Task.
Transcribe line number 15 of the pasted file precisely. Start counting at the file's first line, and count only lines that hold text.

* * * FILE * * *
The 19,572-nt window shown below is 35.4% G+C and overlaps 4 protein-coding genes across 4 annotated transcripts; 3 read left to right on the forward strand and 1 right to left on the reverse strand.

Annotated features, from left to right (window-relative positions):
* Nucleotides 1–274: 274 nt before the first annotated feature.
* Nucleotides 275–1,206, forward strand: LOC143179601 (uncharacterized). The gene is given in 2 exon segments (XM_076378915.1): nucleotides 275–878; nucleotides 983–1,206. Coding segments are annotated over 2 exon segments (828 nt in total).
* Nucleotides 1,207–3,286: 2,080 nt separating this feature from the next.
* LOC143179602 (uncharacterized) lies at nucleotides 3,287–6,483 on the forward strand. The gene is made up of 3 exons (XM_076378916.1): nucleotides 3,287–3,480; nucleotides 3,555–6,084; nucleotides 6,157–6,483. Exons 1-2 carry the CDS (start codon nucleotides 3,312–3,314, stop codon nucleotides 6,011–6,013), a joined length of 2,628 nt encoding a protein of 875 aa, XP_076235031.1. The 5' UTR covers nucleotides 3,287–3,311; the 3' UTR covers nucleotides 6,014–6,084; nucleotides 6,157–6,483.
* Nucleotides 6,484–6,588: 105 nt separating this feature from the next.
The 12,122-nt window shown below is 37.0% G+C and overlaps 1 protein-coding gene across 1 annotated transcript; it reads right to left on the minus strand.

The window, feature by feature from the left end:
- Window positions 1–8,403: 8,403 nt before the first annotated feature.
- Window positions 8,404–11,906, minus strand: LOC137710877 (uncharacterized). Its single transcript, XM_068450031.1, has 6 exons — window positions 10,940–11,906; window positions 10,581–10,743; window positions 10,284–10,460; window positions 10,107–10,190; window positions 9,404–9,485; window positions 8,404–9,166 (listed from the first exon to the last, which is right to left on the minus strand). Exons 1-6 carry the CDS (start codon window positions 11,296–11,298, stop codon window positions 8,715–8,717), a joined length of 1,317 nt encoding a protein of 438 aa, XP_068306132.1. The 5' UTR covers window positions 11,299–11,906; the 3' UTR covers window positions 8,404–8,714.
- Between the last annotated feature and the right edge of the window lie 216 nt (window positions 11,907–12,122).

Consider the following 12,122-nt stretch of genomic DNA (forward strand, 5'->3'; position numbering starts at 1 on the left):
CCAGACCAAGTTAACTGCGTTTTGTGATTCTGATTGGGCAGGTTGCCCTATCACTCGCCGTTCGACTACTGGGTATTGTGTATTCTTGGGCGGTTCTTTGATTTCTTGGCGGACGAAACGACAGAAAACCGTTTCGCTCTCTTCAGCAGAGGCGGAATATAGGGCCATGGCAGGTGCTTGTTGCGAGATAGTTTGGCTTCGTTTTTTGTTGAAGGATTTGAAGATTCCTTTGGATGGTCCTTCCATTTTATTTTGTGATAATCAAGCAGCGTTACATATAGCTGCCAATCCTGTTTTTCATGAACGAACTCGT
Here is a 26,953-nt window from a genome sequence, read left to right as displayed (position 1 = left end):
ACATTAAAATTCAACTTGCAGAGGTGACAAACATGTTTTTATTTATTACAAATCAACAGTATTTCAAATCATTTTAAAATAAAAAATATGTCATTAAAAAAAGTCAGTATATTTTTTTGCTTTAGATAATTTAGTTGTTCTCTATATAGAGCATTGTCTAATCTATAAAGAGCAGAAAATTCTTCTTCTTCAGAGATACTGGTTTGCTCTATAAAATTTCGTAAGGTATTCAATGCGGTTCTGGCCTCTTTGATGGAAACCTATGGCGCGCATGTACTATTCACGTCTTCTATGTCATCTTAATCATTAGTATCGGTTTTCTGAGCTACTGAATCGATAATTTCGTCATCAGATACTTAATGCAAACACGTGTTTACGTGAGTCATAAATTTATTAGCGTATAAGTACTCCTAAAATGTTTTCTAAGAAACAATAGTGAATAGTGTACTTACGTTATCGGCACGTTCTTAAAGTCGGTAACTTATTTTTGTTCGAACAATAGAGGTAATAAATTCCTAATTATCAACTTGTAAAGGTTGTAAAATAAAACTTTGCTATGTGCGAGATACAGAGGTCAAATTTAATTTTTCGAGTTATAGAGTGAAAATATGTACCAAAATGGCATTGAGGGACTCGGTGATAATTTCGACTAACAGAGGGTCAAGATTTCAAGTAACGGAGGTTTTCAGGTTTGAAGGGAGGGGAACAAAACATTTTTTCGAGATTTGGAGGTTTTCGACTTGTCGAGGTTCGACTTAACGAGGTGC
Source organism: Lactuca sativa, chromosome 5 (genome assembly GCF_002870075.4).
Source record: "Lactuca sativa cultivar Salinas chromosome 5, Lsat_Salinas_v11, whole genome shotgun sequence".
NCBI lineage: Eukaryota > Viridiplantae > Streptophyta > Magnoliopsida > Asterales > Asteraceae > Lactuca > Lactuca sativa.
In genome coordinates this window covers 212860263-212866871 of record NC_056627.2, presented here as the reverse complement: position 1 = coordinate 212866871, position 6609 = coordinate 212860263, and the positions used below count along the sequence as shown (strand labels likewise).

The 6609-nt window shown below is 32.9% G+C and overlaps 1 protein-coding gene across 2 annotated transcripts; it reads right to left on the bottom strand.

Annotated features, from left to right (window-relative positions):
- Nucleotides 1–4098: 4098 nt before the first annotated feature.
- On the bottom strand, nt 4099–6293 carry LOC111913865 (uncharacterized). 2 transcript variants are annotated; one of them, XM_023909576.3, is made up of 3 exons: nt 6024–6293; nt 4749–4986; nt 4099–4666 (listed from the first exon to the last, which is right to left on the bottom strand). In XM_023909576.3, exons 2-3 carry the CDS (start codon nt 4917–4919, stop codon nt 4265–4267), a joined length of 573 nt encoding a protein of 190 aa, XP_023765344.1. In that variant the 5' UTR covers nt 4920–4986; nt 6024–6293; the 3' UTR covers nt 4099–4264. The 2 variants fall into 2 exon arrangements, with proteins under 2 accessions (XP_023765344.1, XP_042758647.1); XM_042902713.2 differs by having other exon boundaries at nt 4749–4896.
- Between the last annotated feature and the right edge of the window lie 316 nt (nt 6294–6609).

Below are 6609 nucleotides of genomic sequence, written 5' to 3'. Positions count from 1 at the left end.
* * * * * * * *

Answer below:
Here is a 26,953-nt window from a genome sequence, read left to right as displayed (position 1 = left end):